by Andy Worthington
Originally posted at the Guardian
28 April 2009
For the Guardian’s Comment is free, “Images that exposed the truth on abuse” is an article I wrote marking the 5th anniversary of the broadcast, on CBS News’ 60 Minutes II, of the first photos revealing the abuse of detainees — or, indeed, what the International Committee of the Red Cross described as treatment “that in some cases might amount to torture” — in Iraq’s Abu Ghraib prison.
I’ve taken the opportunity offered by this bleak anniversary to note how the Abu Ghraib photos still demonstrate, sadly, that pictures speak louder then words, and to lament that, after five years, we are still waiting for those who authorized the torture and abuse of prisoners — and in one case, a death that prompted the New Yorker’s Jane Mayer to ask, “Can the CIA legally kill a prisoner?” — to be held accountable.
I am, however, reassured that the publication last week of the Senate Armed Services Committee report into detainee abuse (PDF) prompted chairman Carl Levin to state that the report was a “condemnation” of senior administration officials who “attempted to shift the blame for abuse such as that seen at Abu Ghraib, Guantánamo Bay and Afghanistan to low-ranking soldiers,” and, while remaining somewhat ambivalent about the extent to which serving soldiers should be prosecuted for following orders (even if that led to creative acts of sadism that shock the conscience), maintain that senior officials must now be investigated — preferably, I should add, by an independent prosecutor.
If not, the imminent release of more photos — of prisoner abuse in Afghanistan, and elsewhere in Iraq — will almost certainly set off tremors of disgust that will test support for President Obama in the Muslim world, and will further challenge the resolve of those, in the United States and other Western countries, who believed that Obama represented “Change We Can Believe In.”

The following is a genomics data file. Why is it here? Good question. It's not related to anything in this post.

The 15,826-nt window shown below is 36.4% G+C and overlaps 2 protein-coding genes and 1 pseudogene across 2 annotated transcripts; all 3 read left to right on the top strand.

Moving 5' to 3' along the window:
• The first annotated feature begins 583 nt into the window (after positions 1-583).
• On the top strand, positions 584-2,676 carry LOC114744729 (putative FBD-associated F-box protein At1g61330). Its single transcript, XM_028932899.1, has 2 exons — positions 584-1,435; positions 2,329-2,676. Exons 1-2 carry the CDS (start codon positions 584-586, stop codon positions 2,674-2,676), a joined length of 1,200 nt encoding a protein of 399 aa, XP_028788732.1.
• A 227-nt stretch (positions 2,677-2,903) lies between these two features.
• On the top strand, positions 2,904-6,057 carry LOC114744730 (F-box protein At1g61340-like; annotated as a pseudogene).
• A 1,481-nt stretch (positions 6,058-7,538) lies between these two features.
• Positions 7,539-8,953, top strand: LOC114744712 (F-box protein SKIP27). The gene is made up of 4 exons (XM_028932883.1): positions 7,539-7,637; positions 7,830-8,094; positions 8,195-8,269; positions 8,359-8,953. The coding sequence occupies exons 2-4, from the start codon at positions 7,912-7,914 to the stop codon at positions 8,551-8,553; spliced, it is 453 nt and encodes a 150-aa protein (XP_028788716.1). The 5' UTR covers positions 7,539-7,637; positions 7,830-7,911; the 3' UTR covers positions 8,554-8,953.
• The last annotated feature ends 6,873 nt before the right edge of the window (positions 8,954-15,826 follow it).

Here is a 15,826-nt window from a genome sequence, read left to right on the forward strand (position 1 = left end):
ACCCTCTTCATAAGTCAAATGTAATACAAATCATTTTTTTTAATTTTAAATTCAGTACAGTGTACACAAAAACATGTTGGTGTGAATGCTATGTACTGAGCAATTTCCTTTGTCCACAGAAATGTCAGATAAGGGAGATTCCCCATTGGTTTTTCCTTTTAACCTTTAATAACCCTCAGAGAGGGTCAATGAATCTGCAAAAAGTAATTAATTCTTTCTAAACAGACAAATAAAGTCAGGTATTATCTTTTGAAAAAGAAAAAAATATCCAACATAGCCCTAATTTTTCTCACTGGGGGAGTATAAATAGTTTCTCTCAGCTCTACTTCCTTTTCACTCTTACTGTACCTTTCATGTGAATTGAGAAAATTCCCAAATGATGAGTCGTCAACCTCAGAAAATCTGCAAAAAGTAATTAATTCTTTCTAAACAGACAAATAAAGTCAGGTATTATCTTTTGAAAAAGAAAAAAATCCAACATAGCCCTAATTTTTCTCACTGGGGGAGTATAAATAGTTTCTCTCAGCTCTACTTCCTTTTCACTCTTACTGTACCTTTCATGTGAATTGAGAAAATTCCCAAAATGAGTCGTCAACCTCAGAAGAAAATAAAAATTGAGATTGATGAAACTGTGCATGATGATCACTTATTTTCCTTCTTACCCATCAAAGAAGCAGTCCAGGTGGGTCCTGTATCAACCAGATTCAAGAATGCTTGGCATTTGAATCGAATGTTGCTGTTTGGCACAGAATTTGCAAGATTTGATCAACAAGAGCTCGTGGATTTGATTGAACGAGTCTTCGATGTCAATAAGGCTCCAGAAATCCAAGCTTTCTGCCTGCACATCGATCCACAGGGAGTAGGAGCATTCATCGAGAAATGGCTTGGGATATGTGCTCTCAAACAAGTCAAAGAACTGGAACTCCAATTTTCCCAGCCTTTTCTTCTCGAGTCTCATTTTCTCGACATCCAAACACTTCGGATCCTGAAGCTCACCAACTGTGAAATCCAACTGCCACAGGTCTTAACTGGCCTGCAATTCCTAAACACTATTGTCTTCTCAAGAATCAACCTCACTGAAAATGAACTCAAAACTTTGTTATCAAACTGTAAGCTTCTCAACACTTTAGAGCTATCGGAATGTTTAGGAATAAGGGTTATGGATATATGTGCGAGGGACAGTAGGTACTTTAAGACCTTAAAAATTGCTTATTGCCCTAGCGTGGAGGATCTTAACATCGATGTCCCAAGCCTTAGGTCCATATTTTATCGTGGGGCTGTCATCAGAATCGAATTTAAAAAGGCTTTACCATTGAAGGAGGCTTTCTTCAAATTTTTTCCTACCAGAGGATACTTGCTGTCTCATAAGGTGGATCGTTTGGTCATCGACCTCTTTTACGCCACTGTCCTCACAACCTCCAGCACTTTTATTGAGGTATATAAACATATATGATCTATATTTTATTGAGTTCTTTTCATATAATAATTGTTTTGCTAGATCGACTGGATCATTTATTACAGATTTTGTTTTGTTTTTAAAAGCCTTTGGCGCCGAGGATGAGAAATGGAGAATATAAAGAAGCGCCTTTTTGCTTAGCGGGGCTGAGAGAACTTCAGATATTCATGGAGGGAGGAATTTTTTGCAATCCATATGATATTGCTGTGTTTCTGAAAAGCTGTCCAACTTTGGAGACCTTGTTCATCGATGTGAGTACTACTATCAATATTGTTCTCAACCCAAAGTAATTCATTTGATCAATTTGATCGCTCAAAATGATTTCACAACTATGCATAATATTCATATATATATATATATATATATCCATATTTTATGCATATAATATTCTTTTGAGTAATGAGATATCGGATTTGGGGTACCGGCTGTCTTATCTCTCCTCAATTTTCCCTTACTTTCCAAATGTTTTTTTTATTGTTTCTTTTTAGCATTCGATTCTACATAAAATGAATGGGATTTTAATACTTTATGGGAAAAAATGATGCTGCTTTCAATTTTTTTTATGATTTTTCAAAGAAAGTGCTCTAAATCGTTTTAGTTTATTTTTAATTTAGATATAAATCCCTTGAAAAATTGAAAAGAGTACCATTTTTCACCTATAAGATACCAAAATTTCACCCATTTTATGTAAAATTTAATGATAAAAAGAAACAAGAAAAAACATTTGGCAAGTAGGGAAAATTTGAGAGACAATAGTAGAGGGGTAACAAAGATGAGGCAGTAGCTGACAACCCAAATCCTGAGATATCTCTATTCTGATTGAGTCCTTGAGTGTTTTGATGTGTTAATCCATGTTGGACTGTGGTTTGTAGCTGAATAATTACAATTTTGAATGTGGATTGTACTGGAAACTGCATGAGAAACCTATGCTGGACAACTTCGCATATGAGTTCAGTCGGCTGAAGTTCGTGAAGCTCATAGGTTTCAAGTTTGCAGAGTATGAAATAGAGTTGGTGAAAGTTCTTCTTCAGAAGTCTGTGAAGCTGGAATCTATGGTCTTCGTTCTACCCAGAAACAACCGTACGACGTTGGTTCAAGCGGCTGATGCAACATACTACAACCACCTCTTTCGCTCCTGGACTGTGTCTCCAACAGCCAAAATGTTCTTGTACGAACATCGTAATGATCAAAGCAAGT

Andy Worthington is the author of The Guantánamo Files: The Stories of the 774 Detainees in America’s Illegal Prison (published by Pluto Press, distributed by Macmillan in the US, and available from Amazon — click on the following for the US and the UK). To receive new articles in your inbox, please subscribe to my RSS feed, and see here for my definitive Guantánamo prisoner list, published in March 2009. Visit his website at: www.andyworthington.co.uk.
For other articles on Abu Ghraib, see Remember Abu Ghraib? (a review of Mark Danner’s Torture and Truth), Former US interrogator Damien Corsetti recalls the torture of prisoners in Bagram and Abu Ghraib, and Film Review: Standard Operating Procedure (a review of Errol Morris’ challenging documentary about the scandal). And for other articles on Iraq, see Book Review: Road From Ar Ramadi: The Private Rebellion of Staff Sergeant Camilo Mejía, and Iraq’s refugees in Syria: Mike Otterman reports.
CIA Torture Began In Afghanistan Eight Months before Justice Department Approval by Andy Worthington
Torture? It probably killed more Americans than 9/11
Mother Jones: Abu Ghraib Level 1 + Levels 4 and 5
We Are All Torturers in America By Naomi Wolf
ACLU: New Prisoner Abuse Photos! Being Released By Defense Dept!
Ten Terrible Truths About The CIA Torture Memos, Part 1 by Andy Worthington
Ten Terrible Truths About The CIA Torture Memos (Part Two) by Andy Worthington
Torture Whitewash From The Dark Side By Pepe Escobar
Pingback: Inside Iraq: Silent torture « Dandelion Salad
Pingback: Children as Unlamented Victims of Bush’s War Crimes By Michael Haas « Dandelion Salad
Pingback: Even In Cheney’s Bleak World, The Al-Qaeda-Iraq Torture Story Is A New Low by Andy Worthington « Dandelion Salad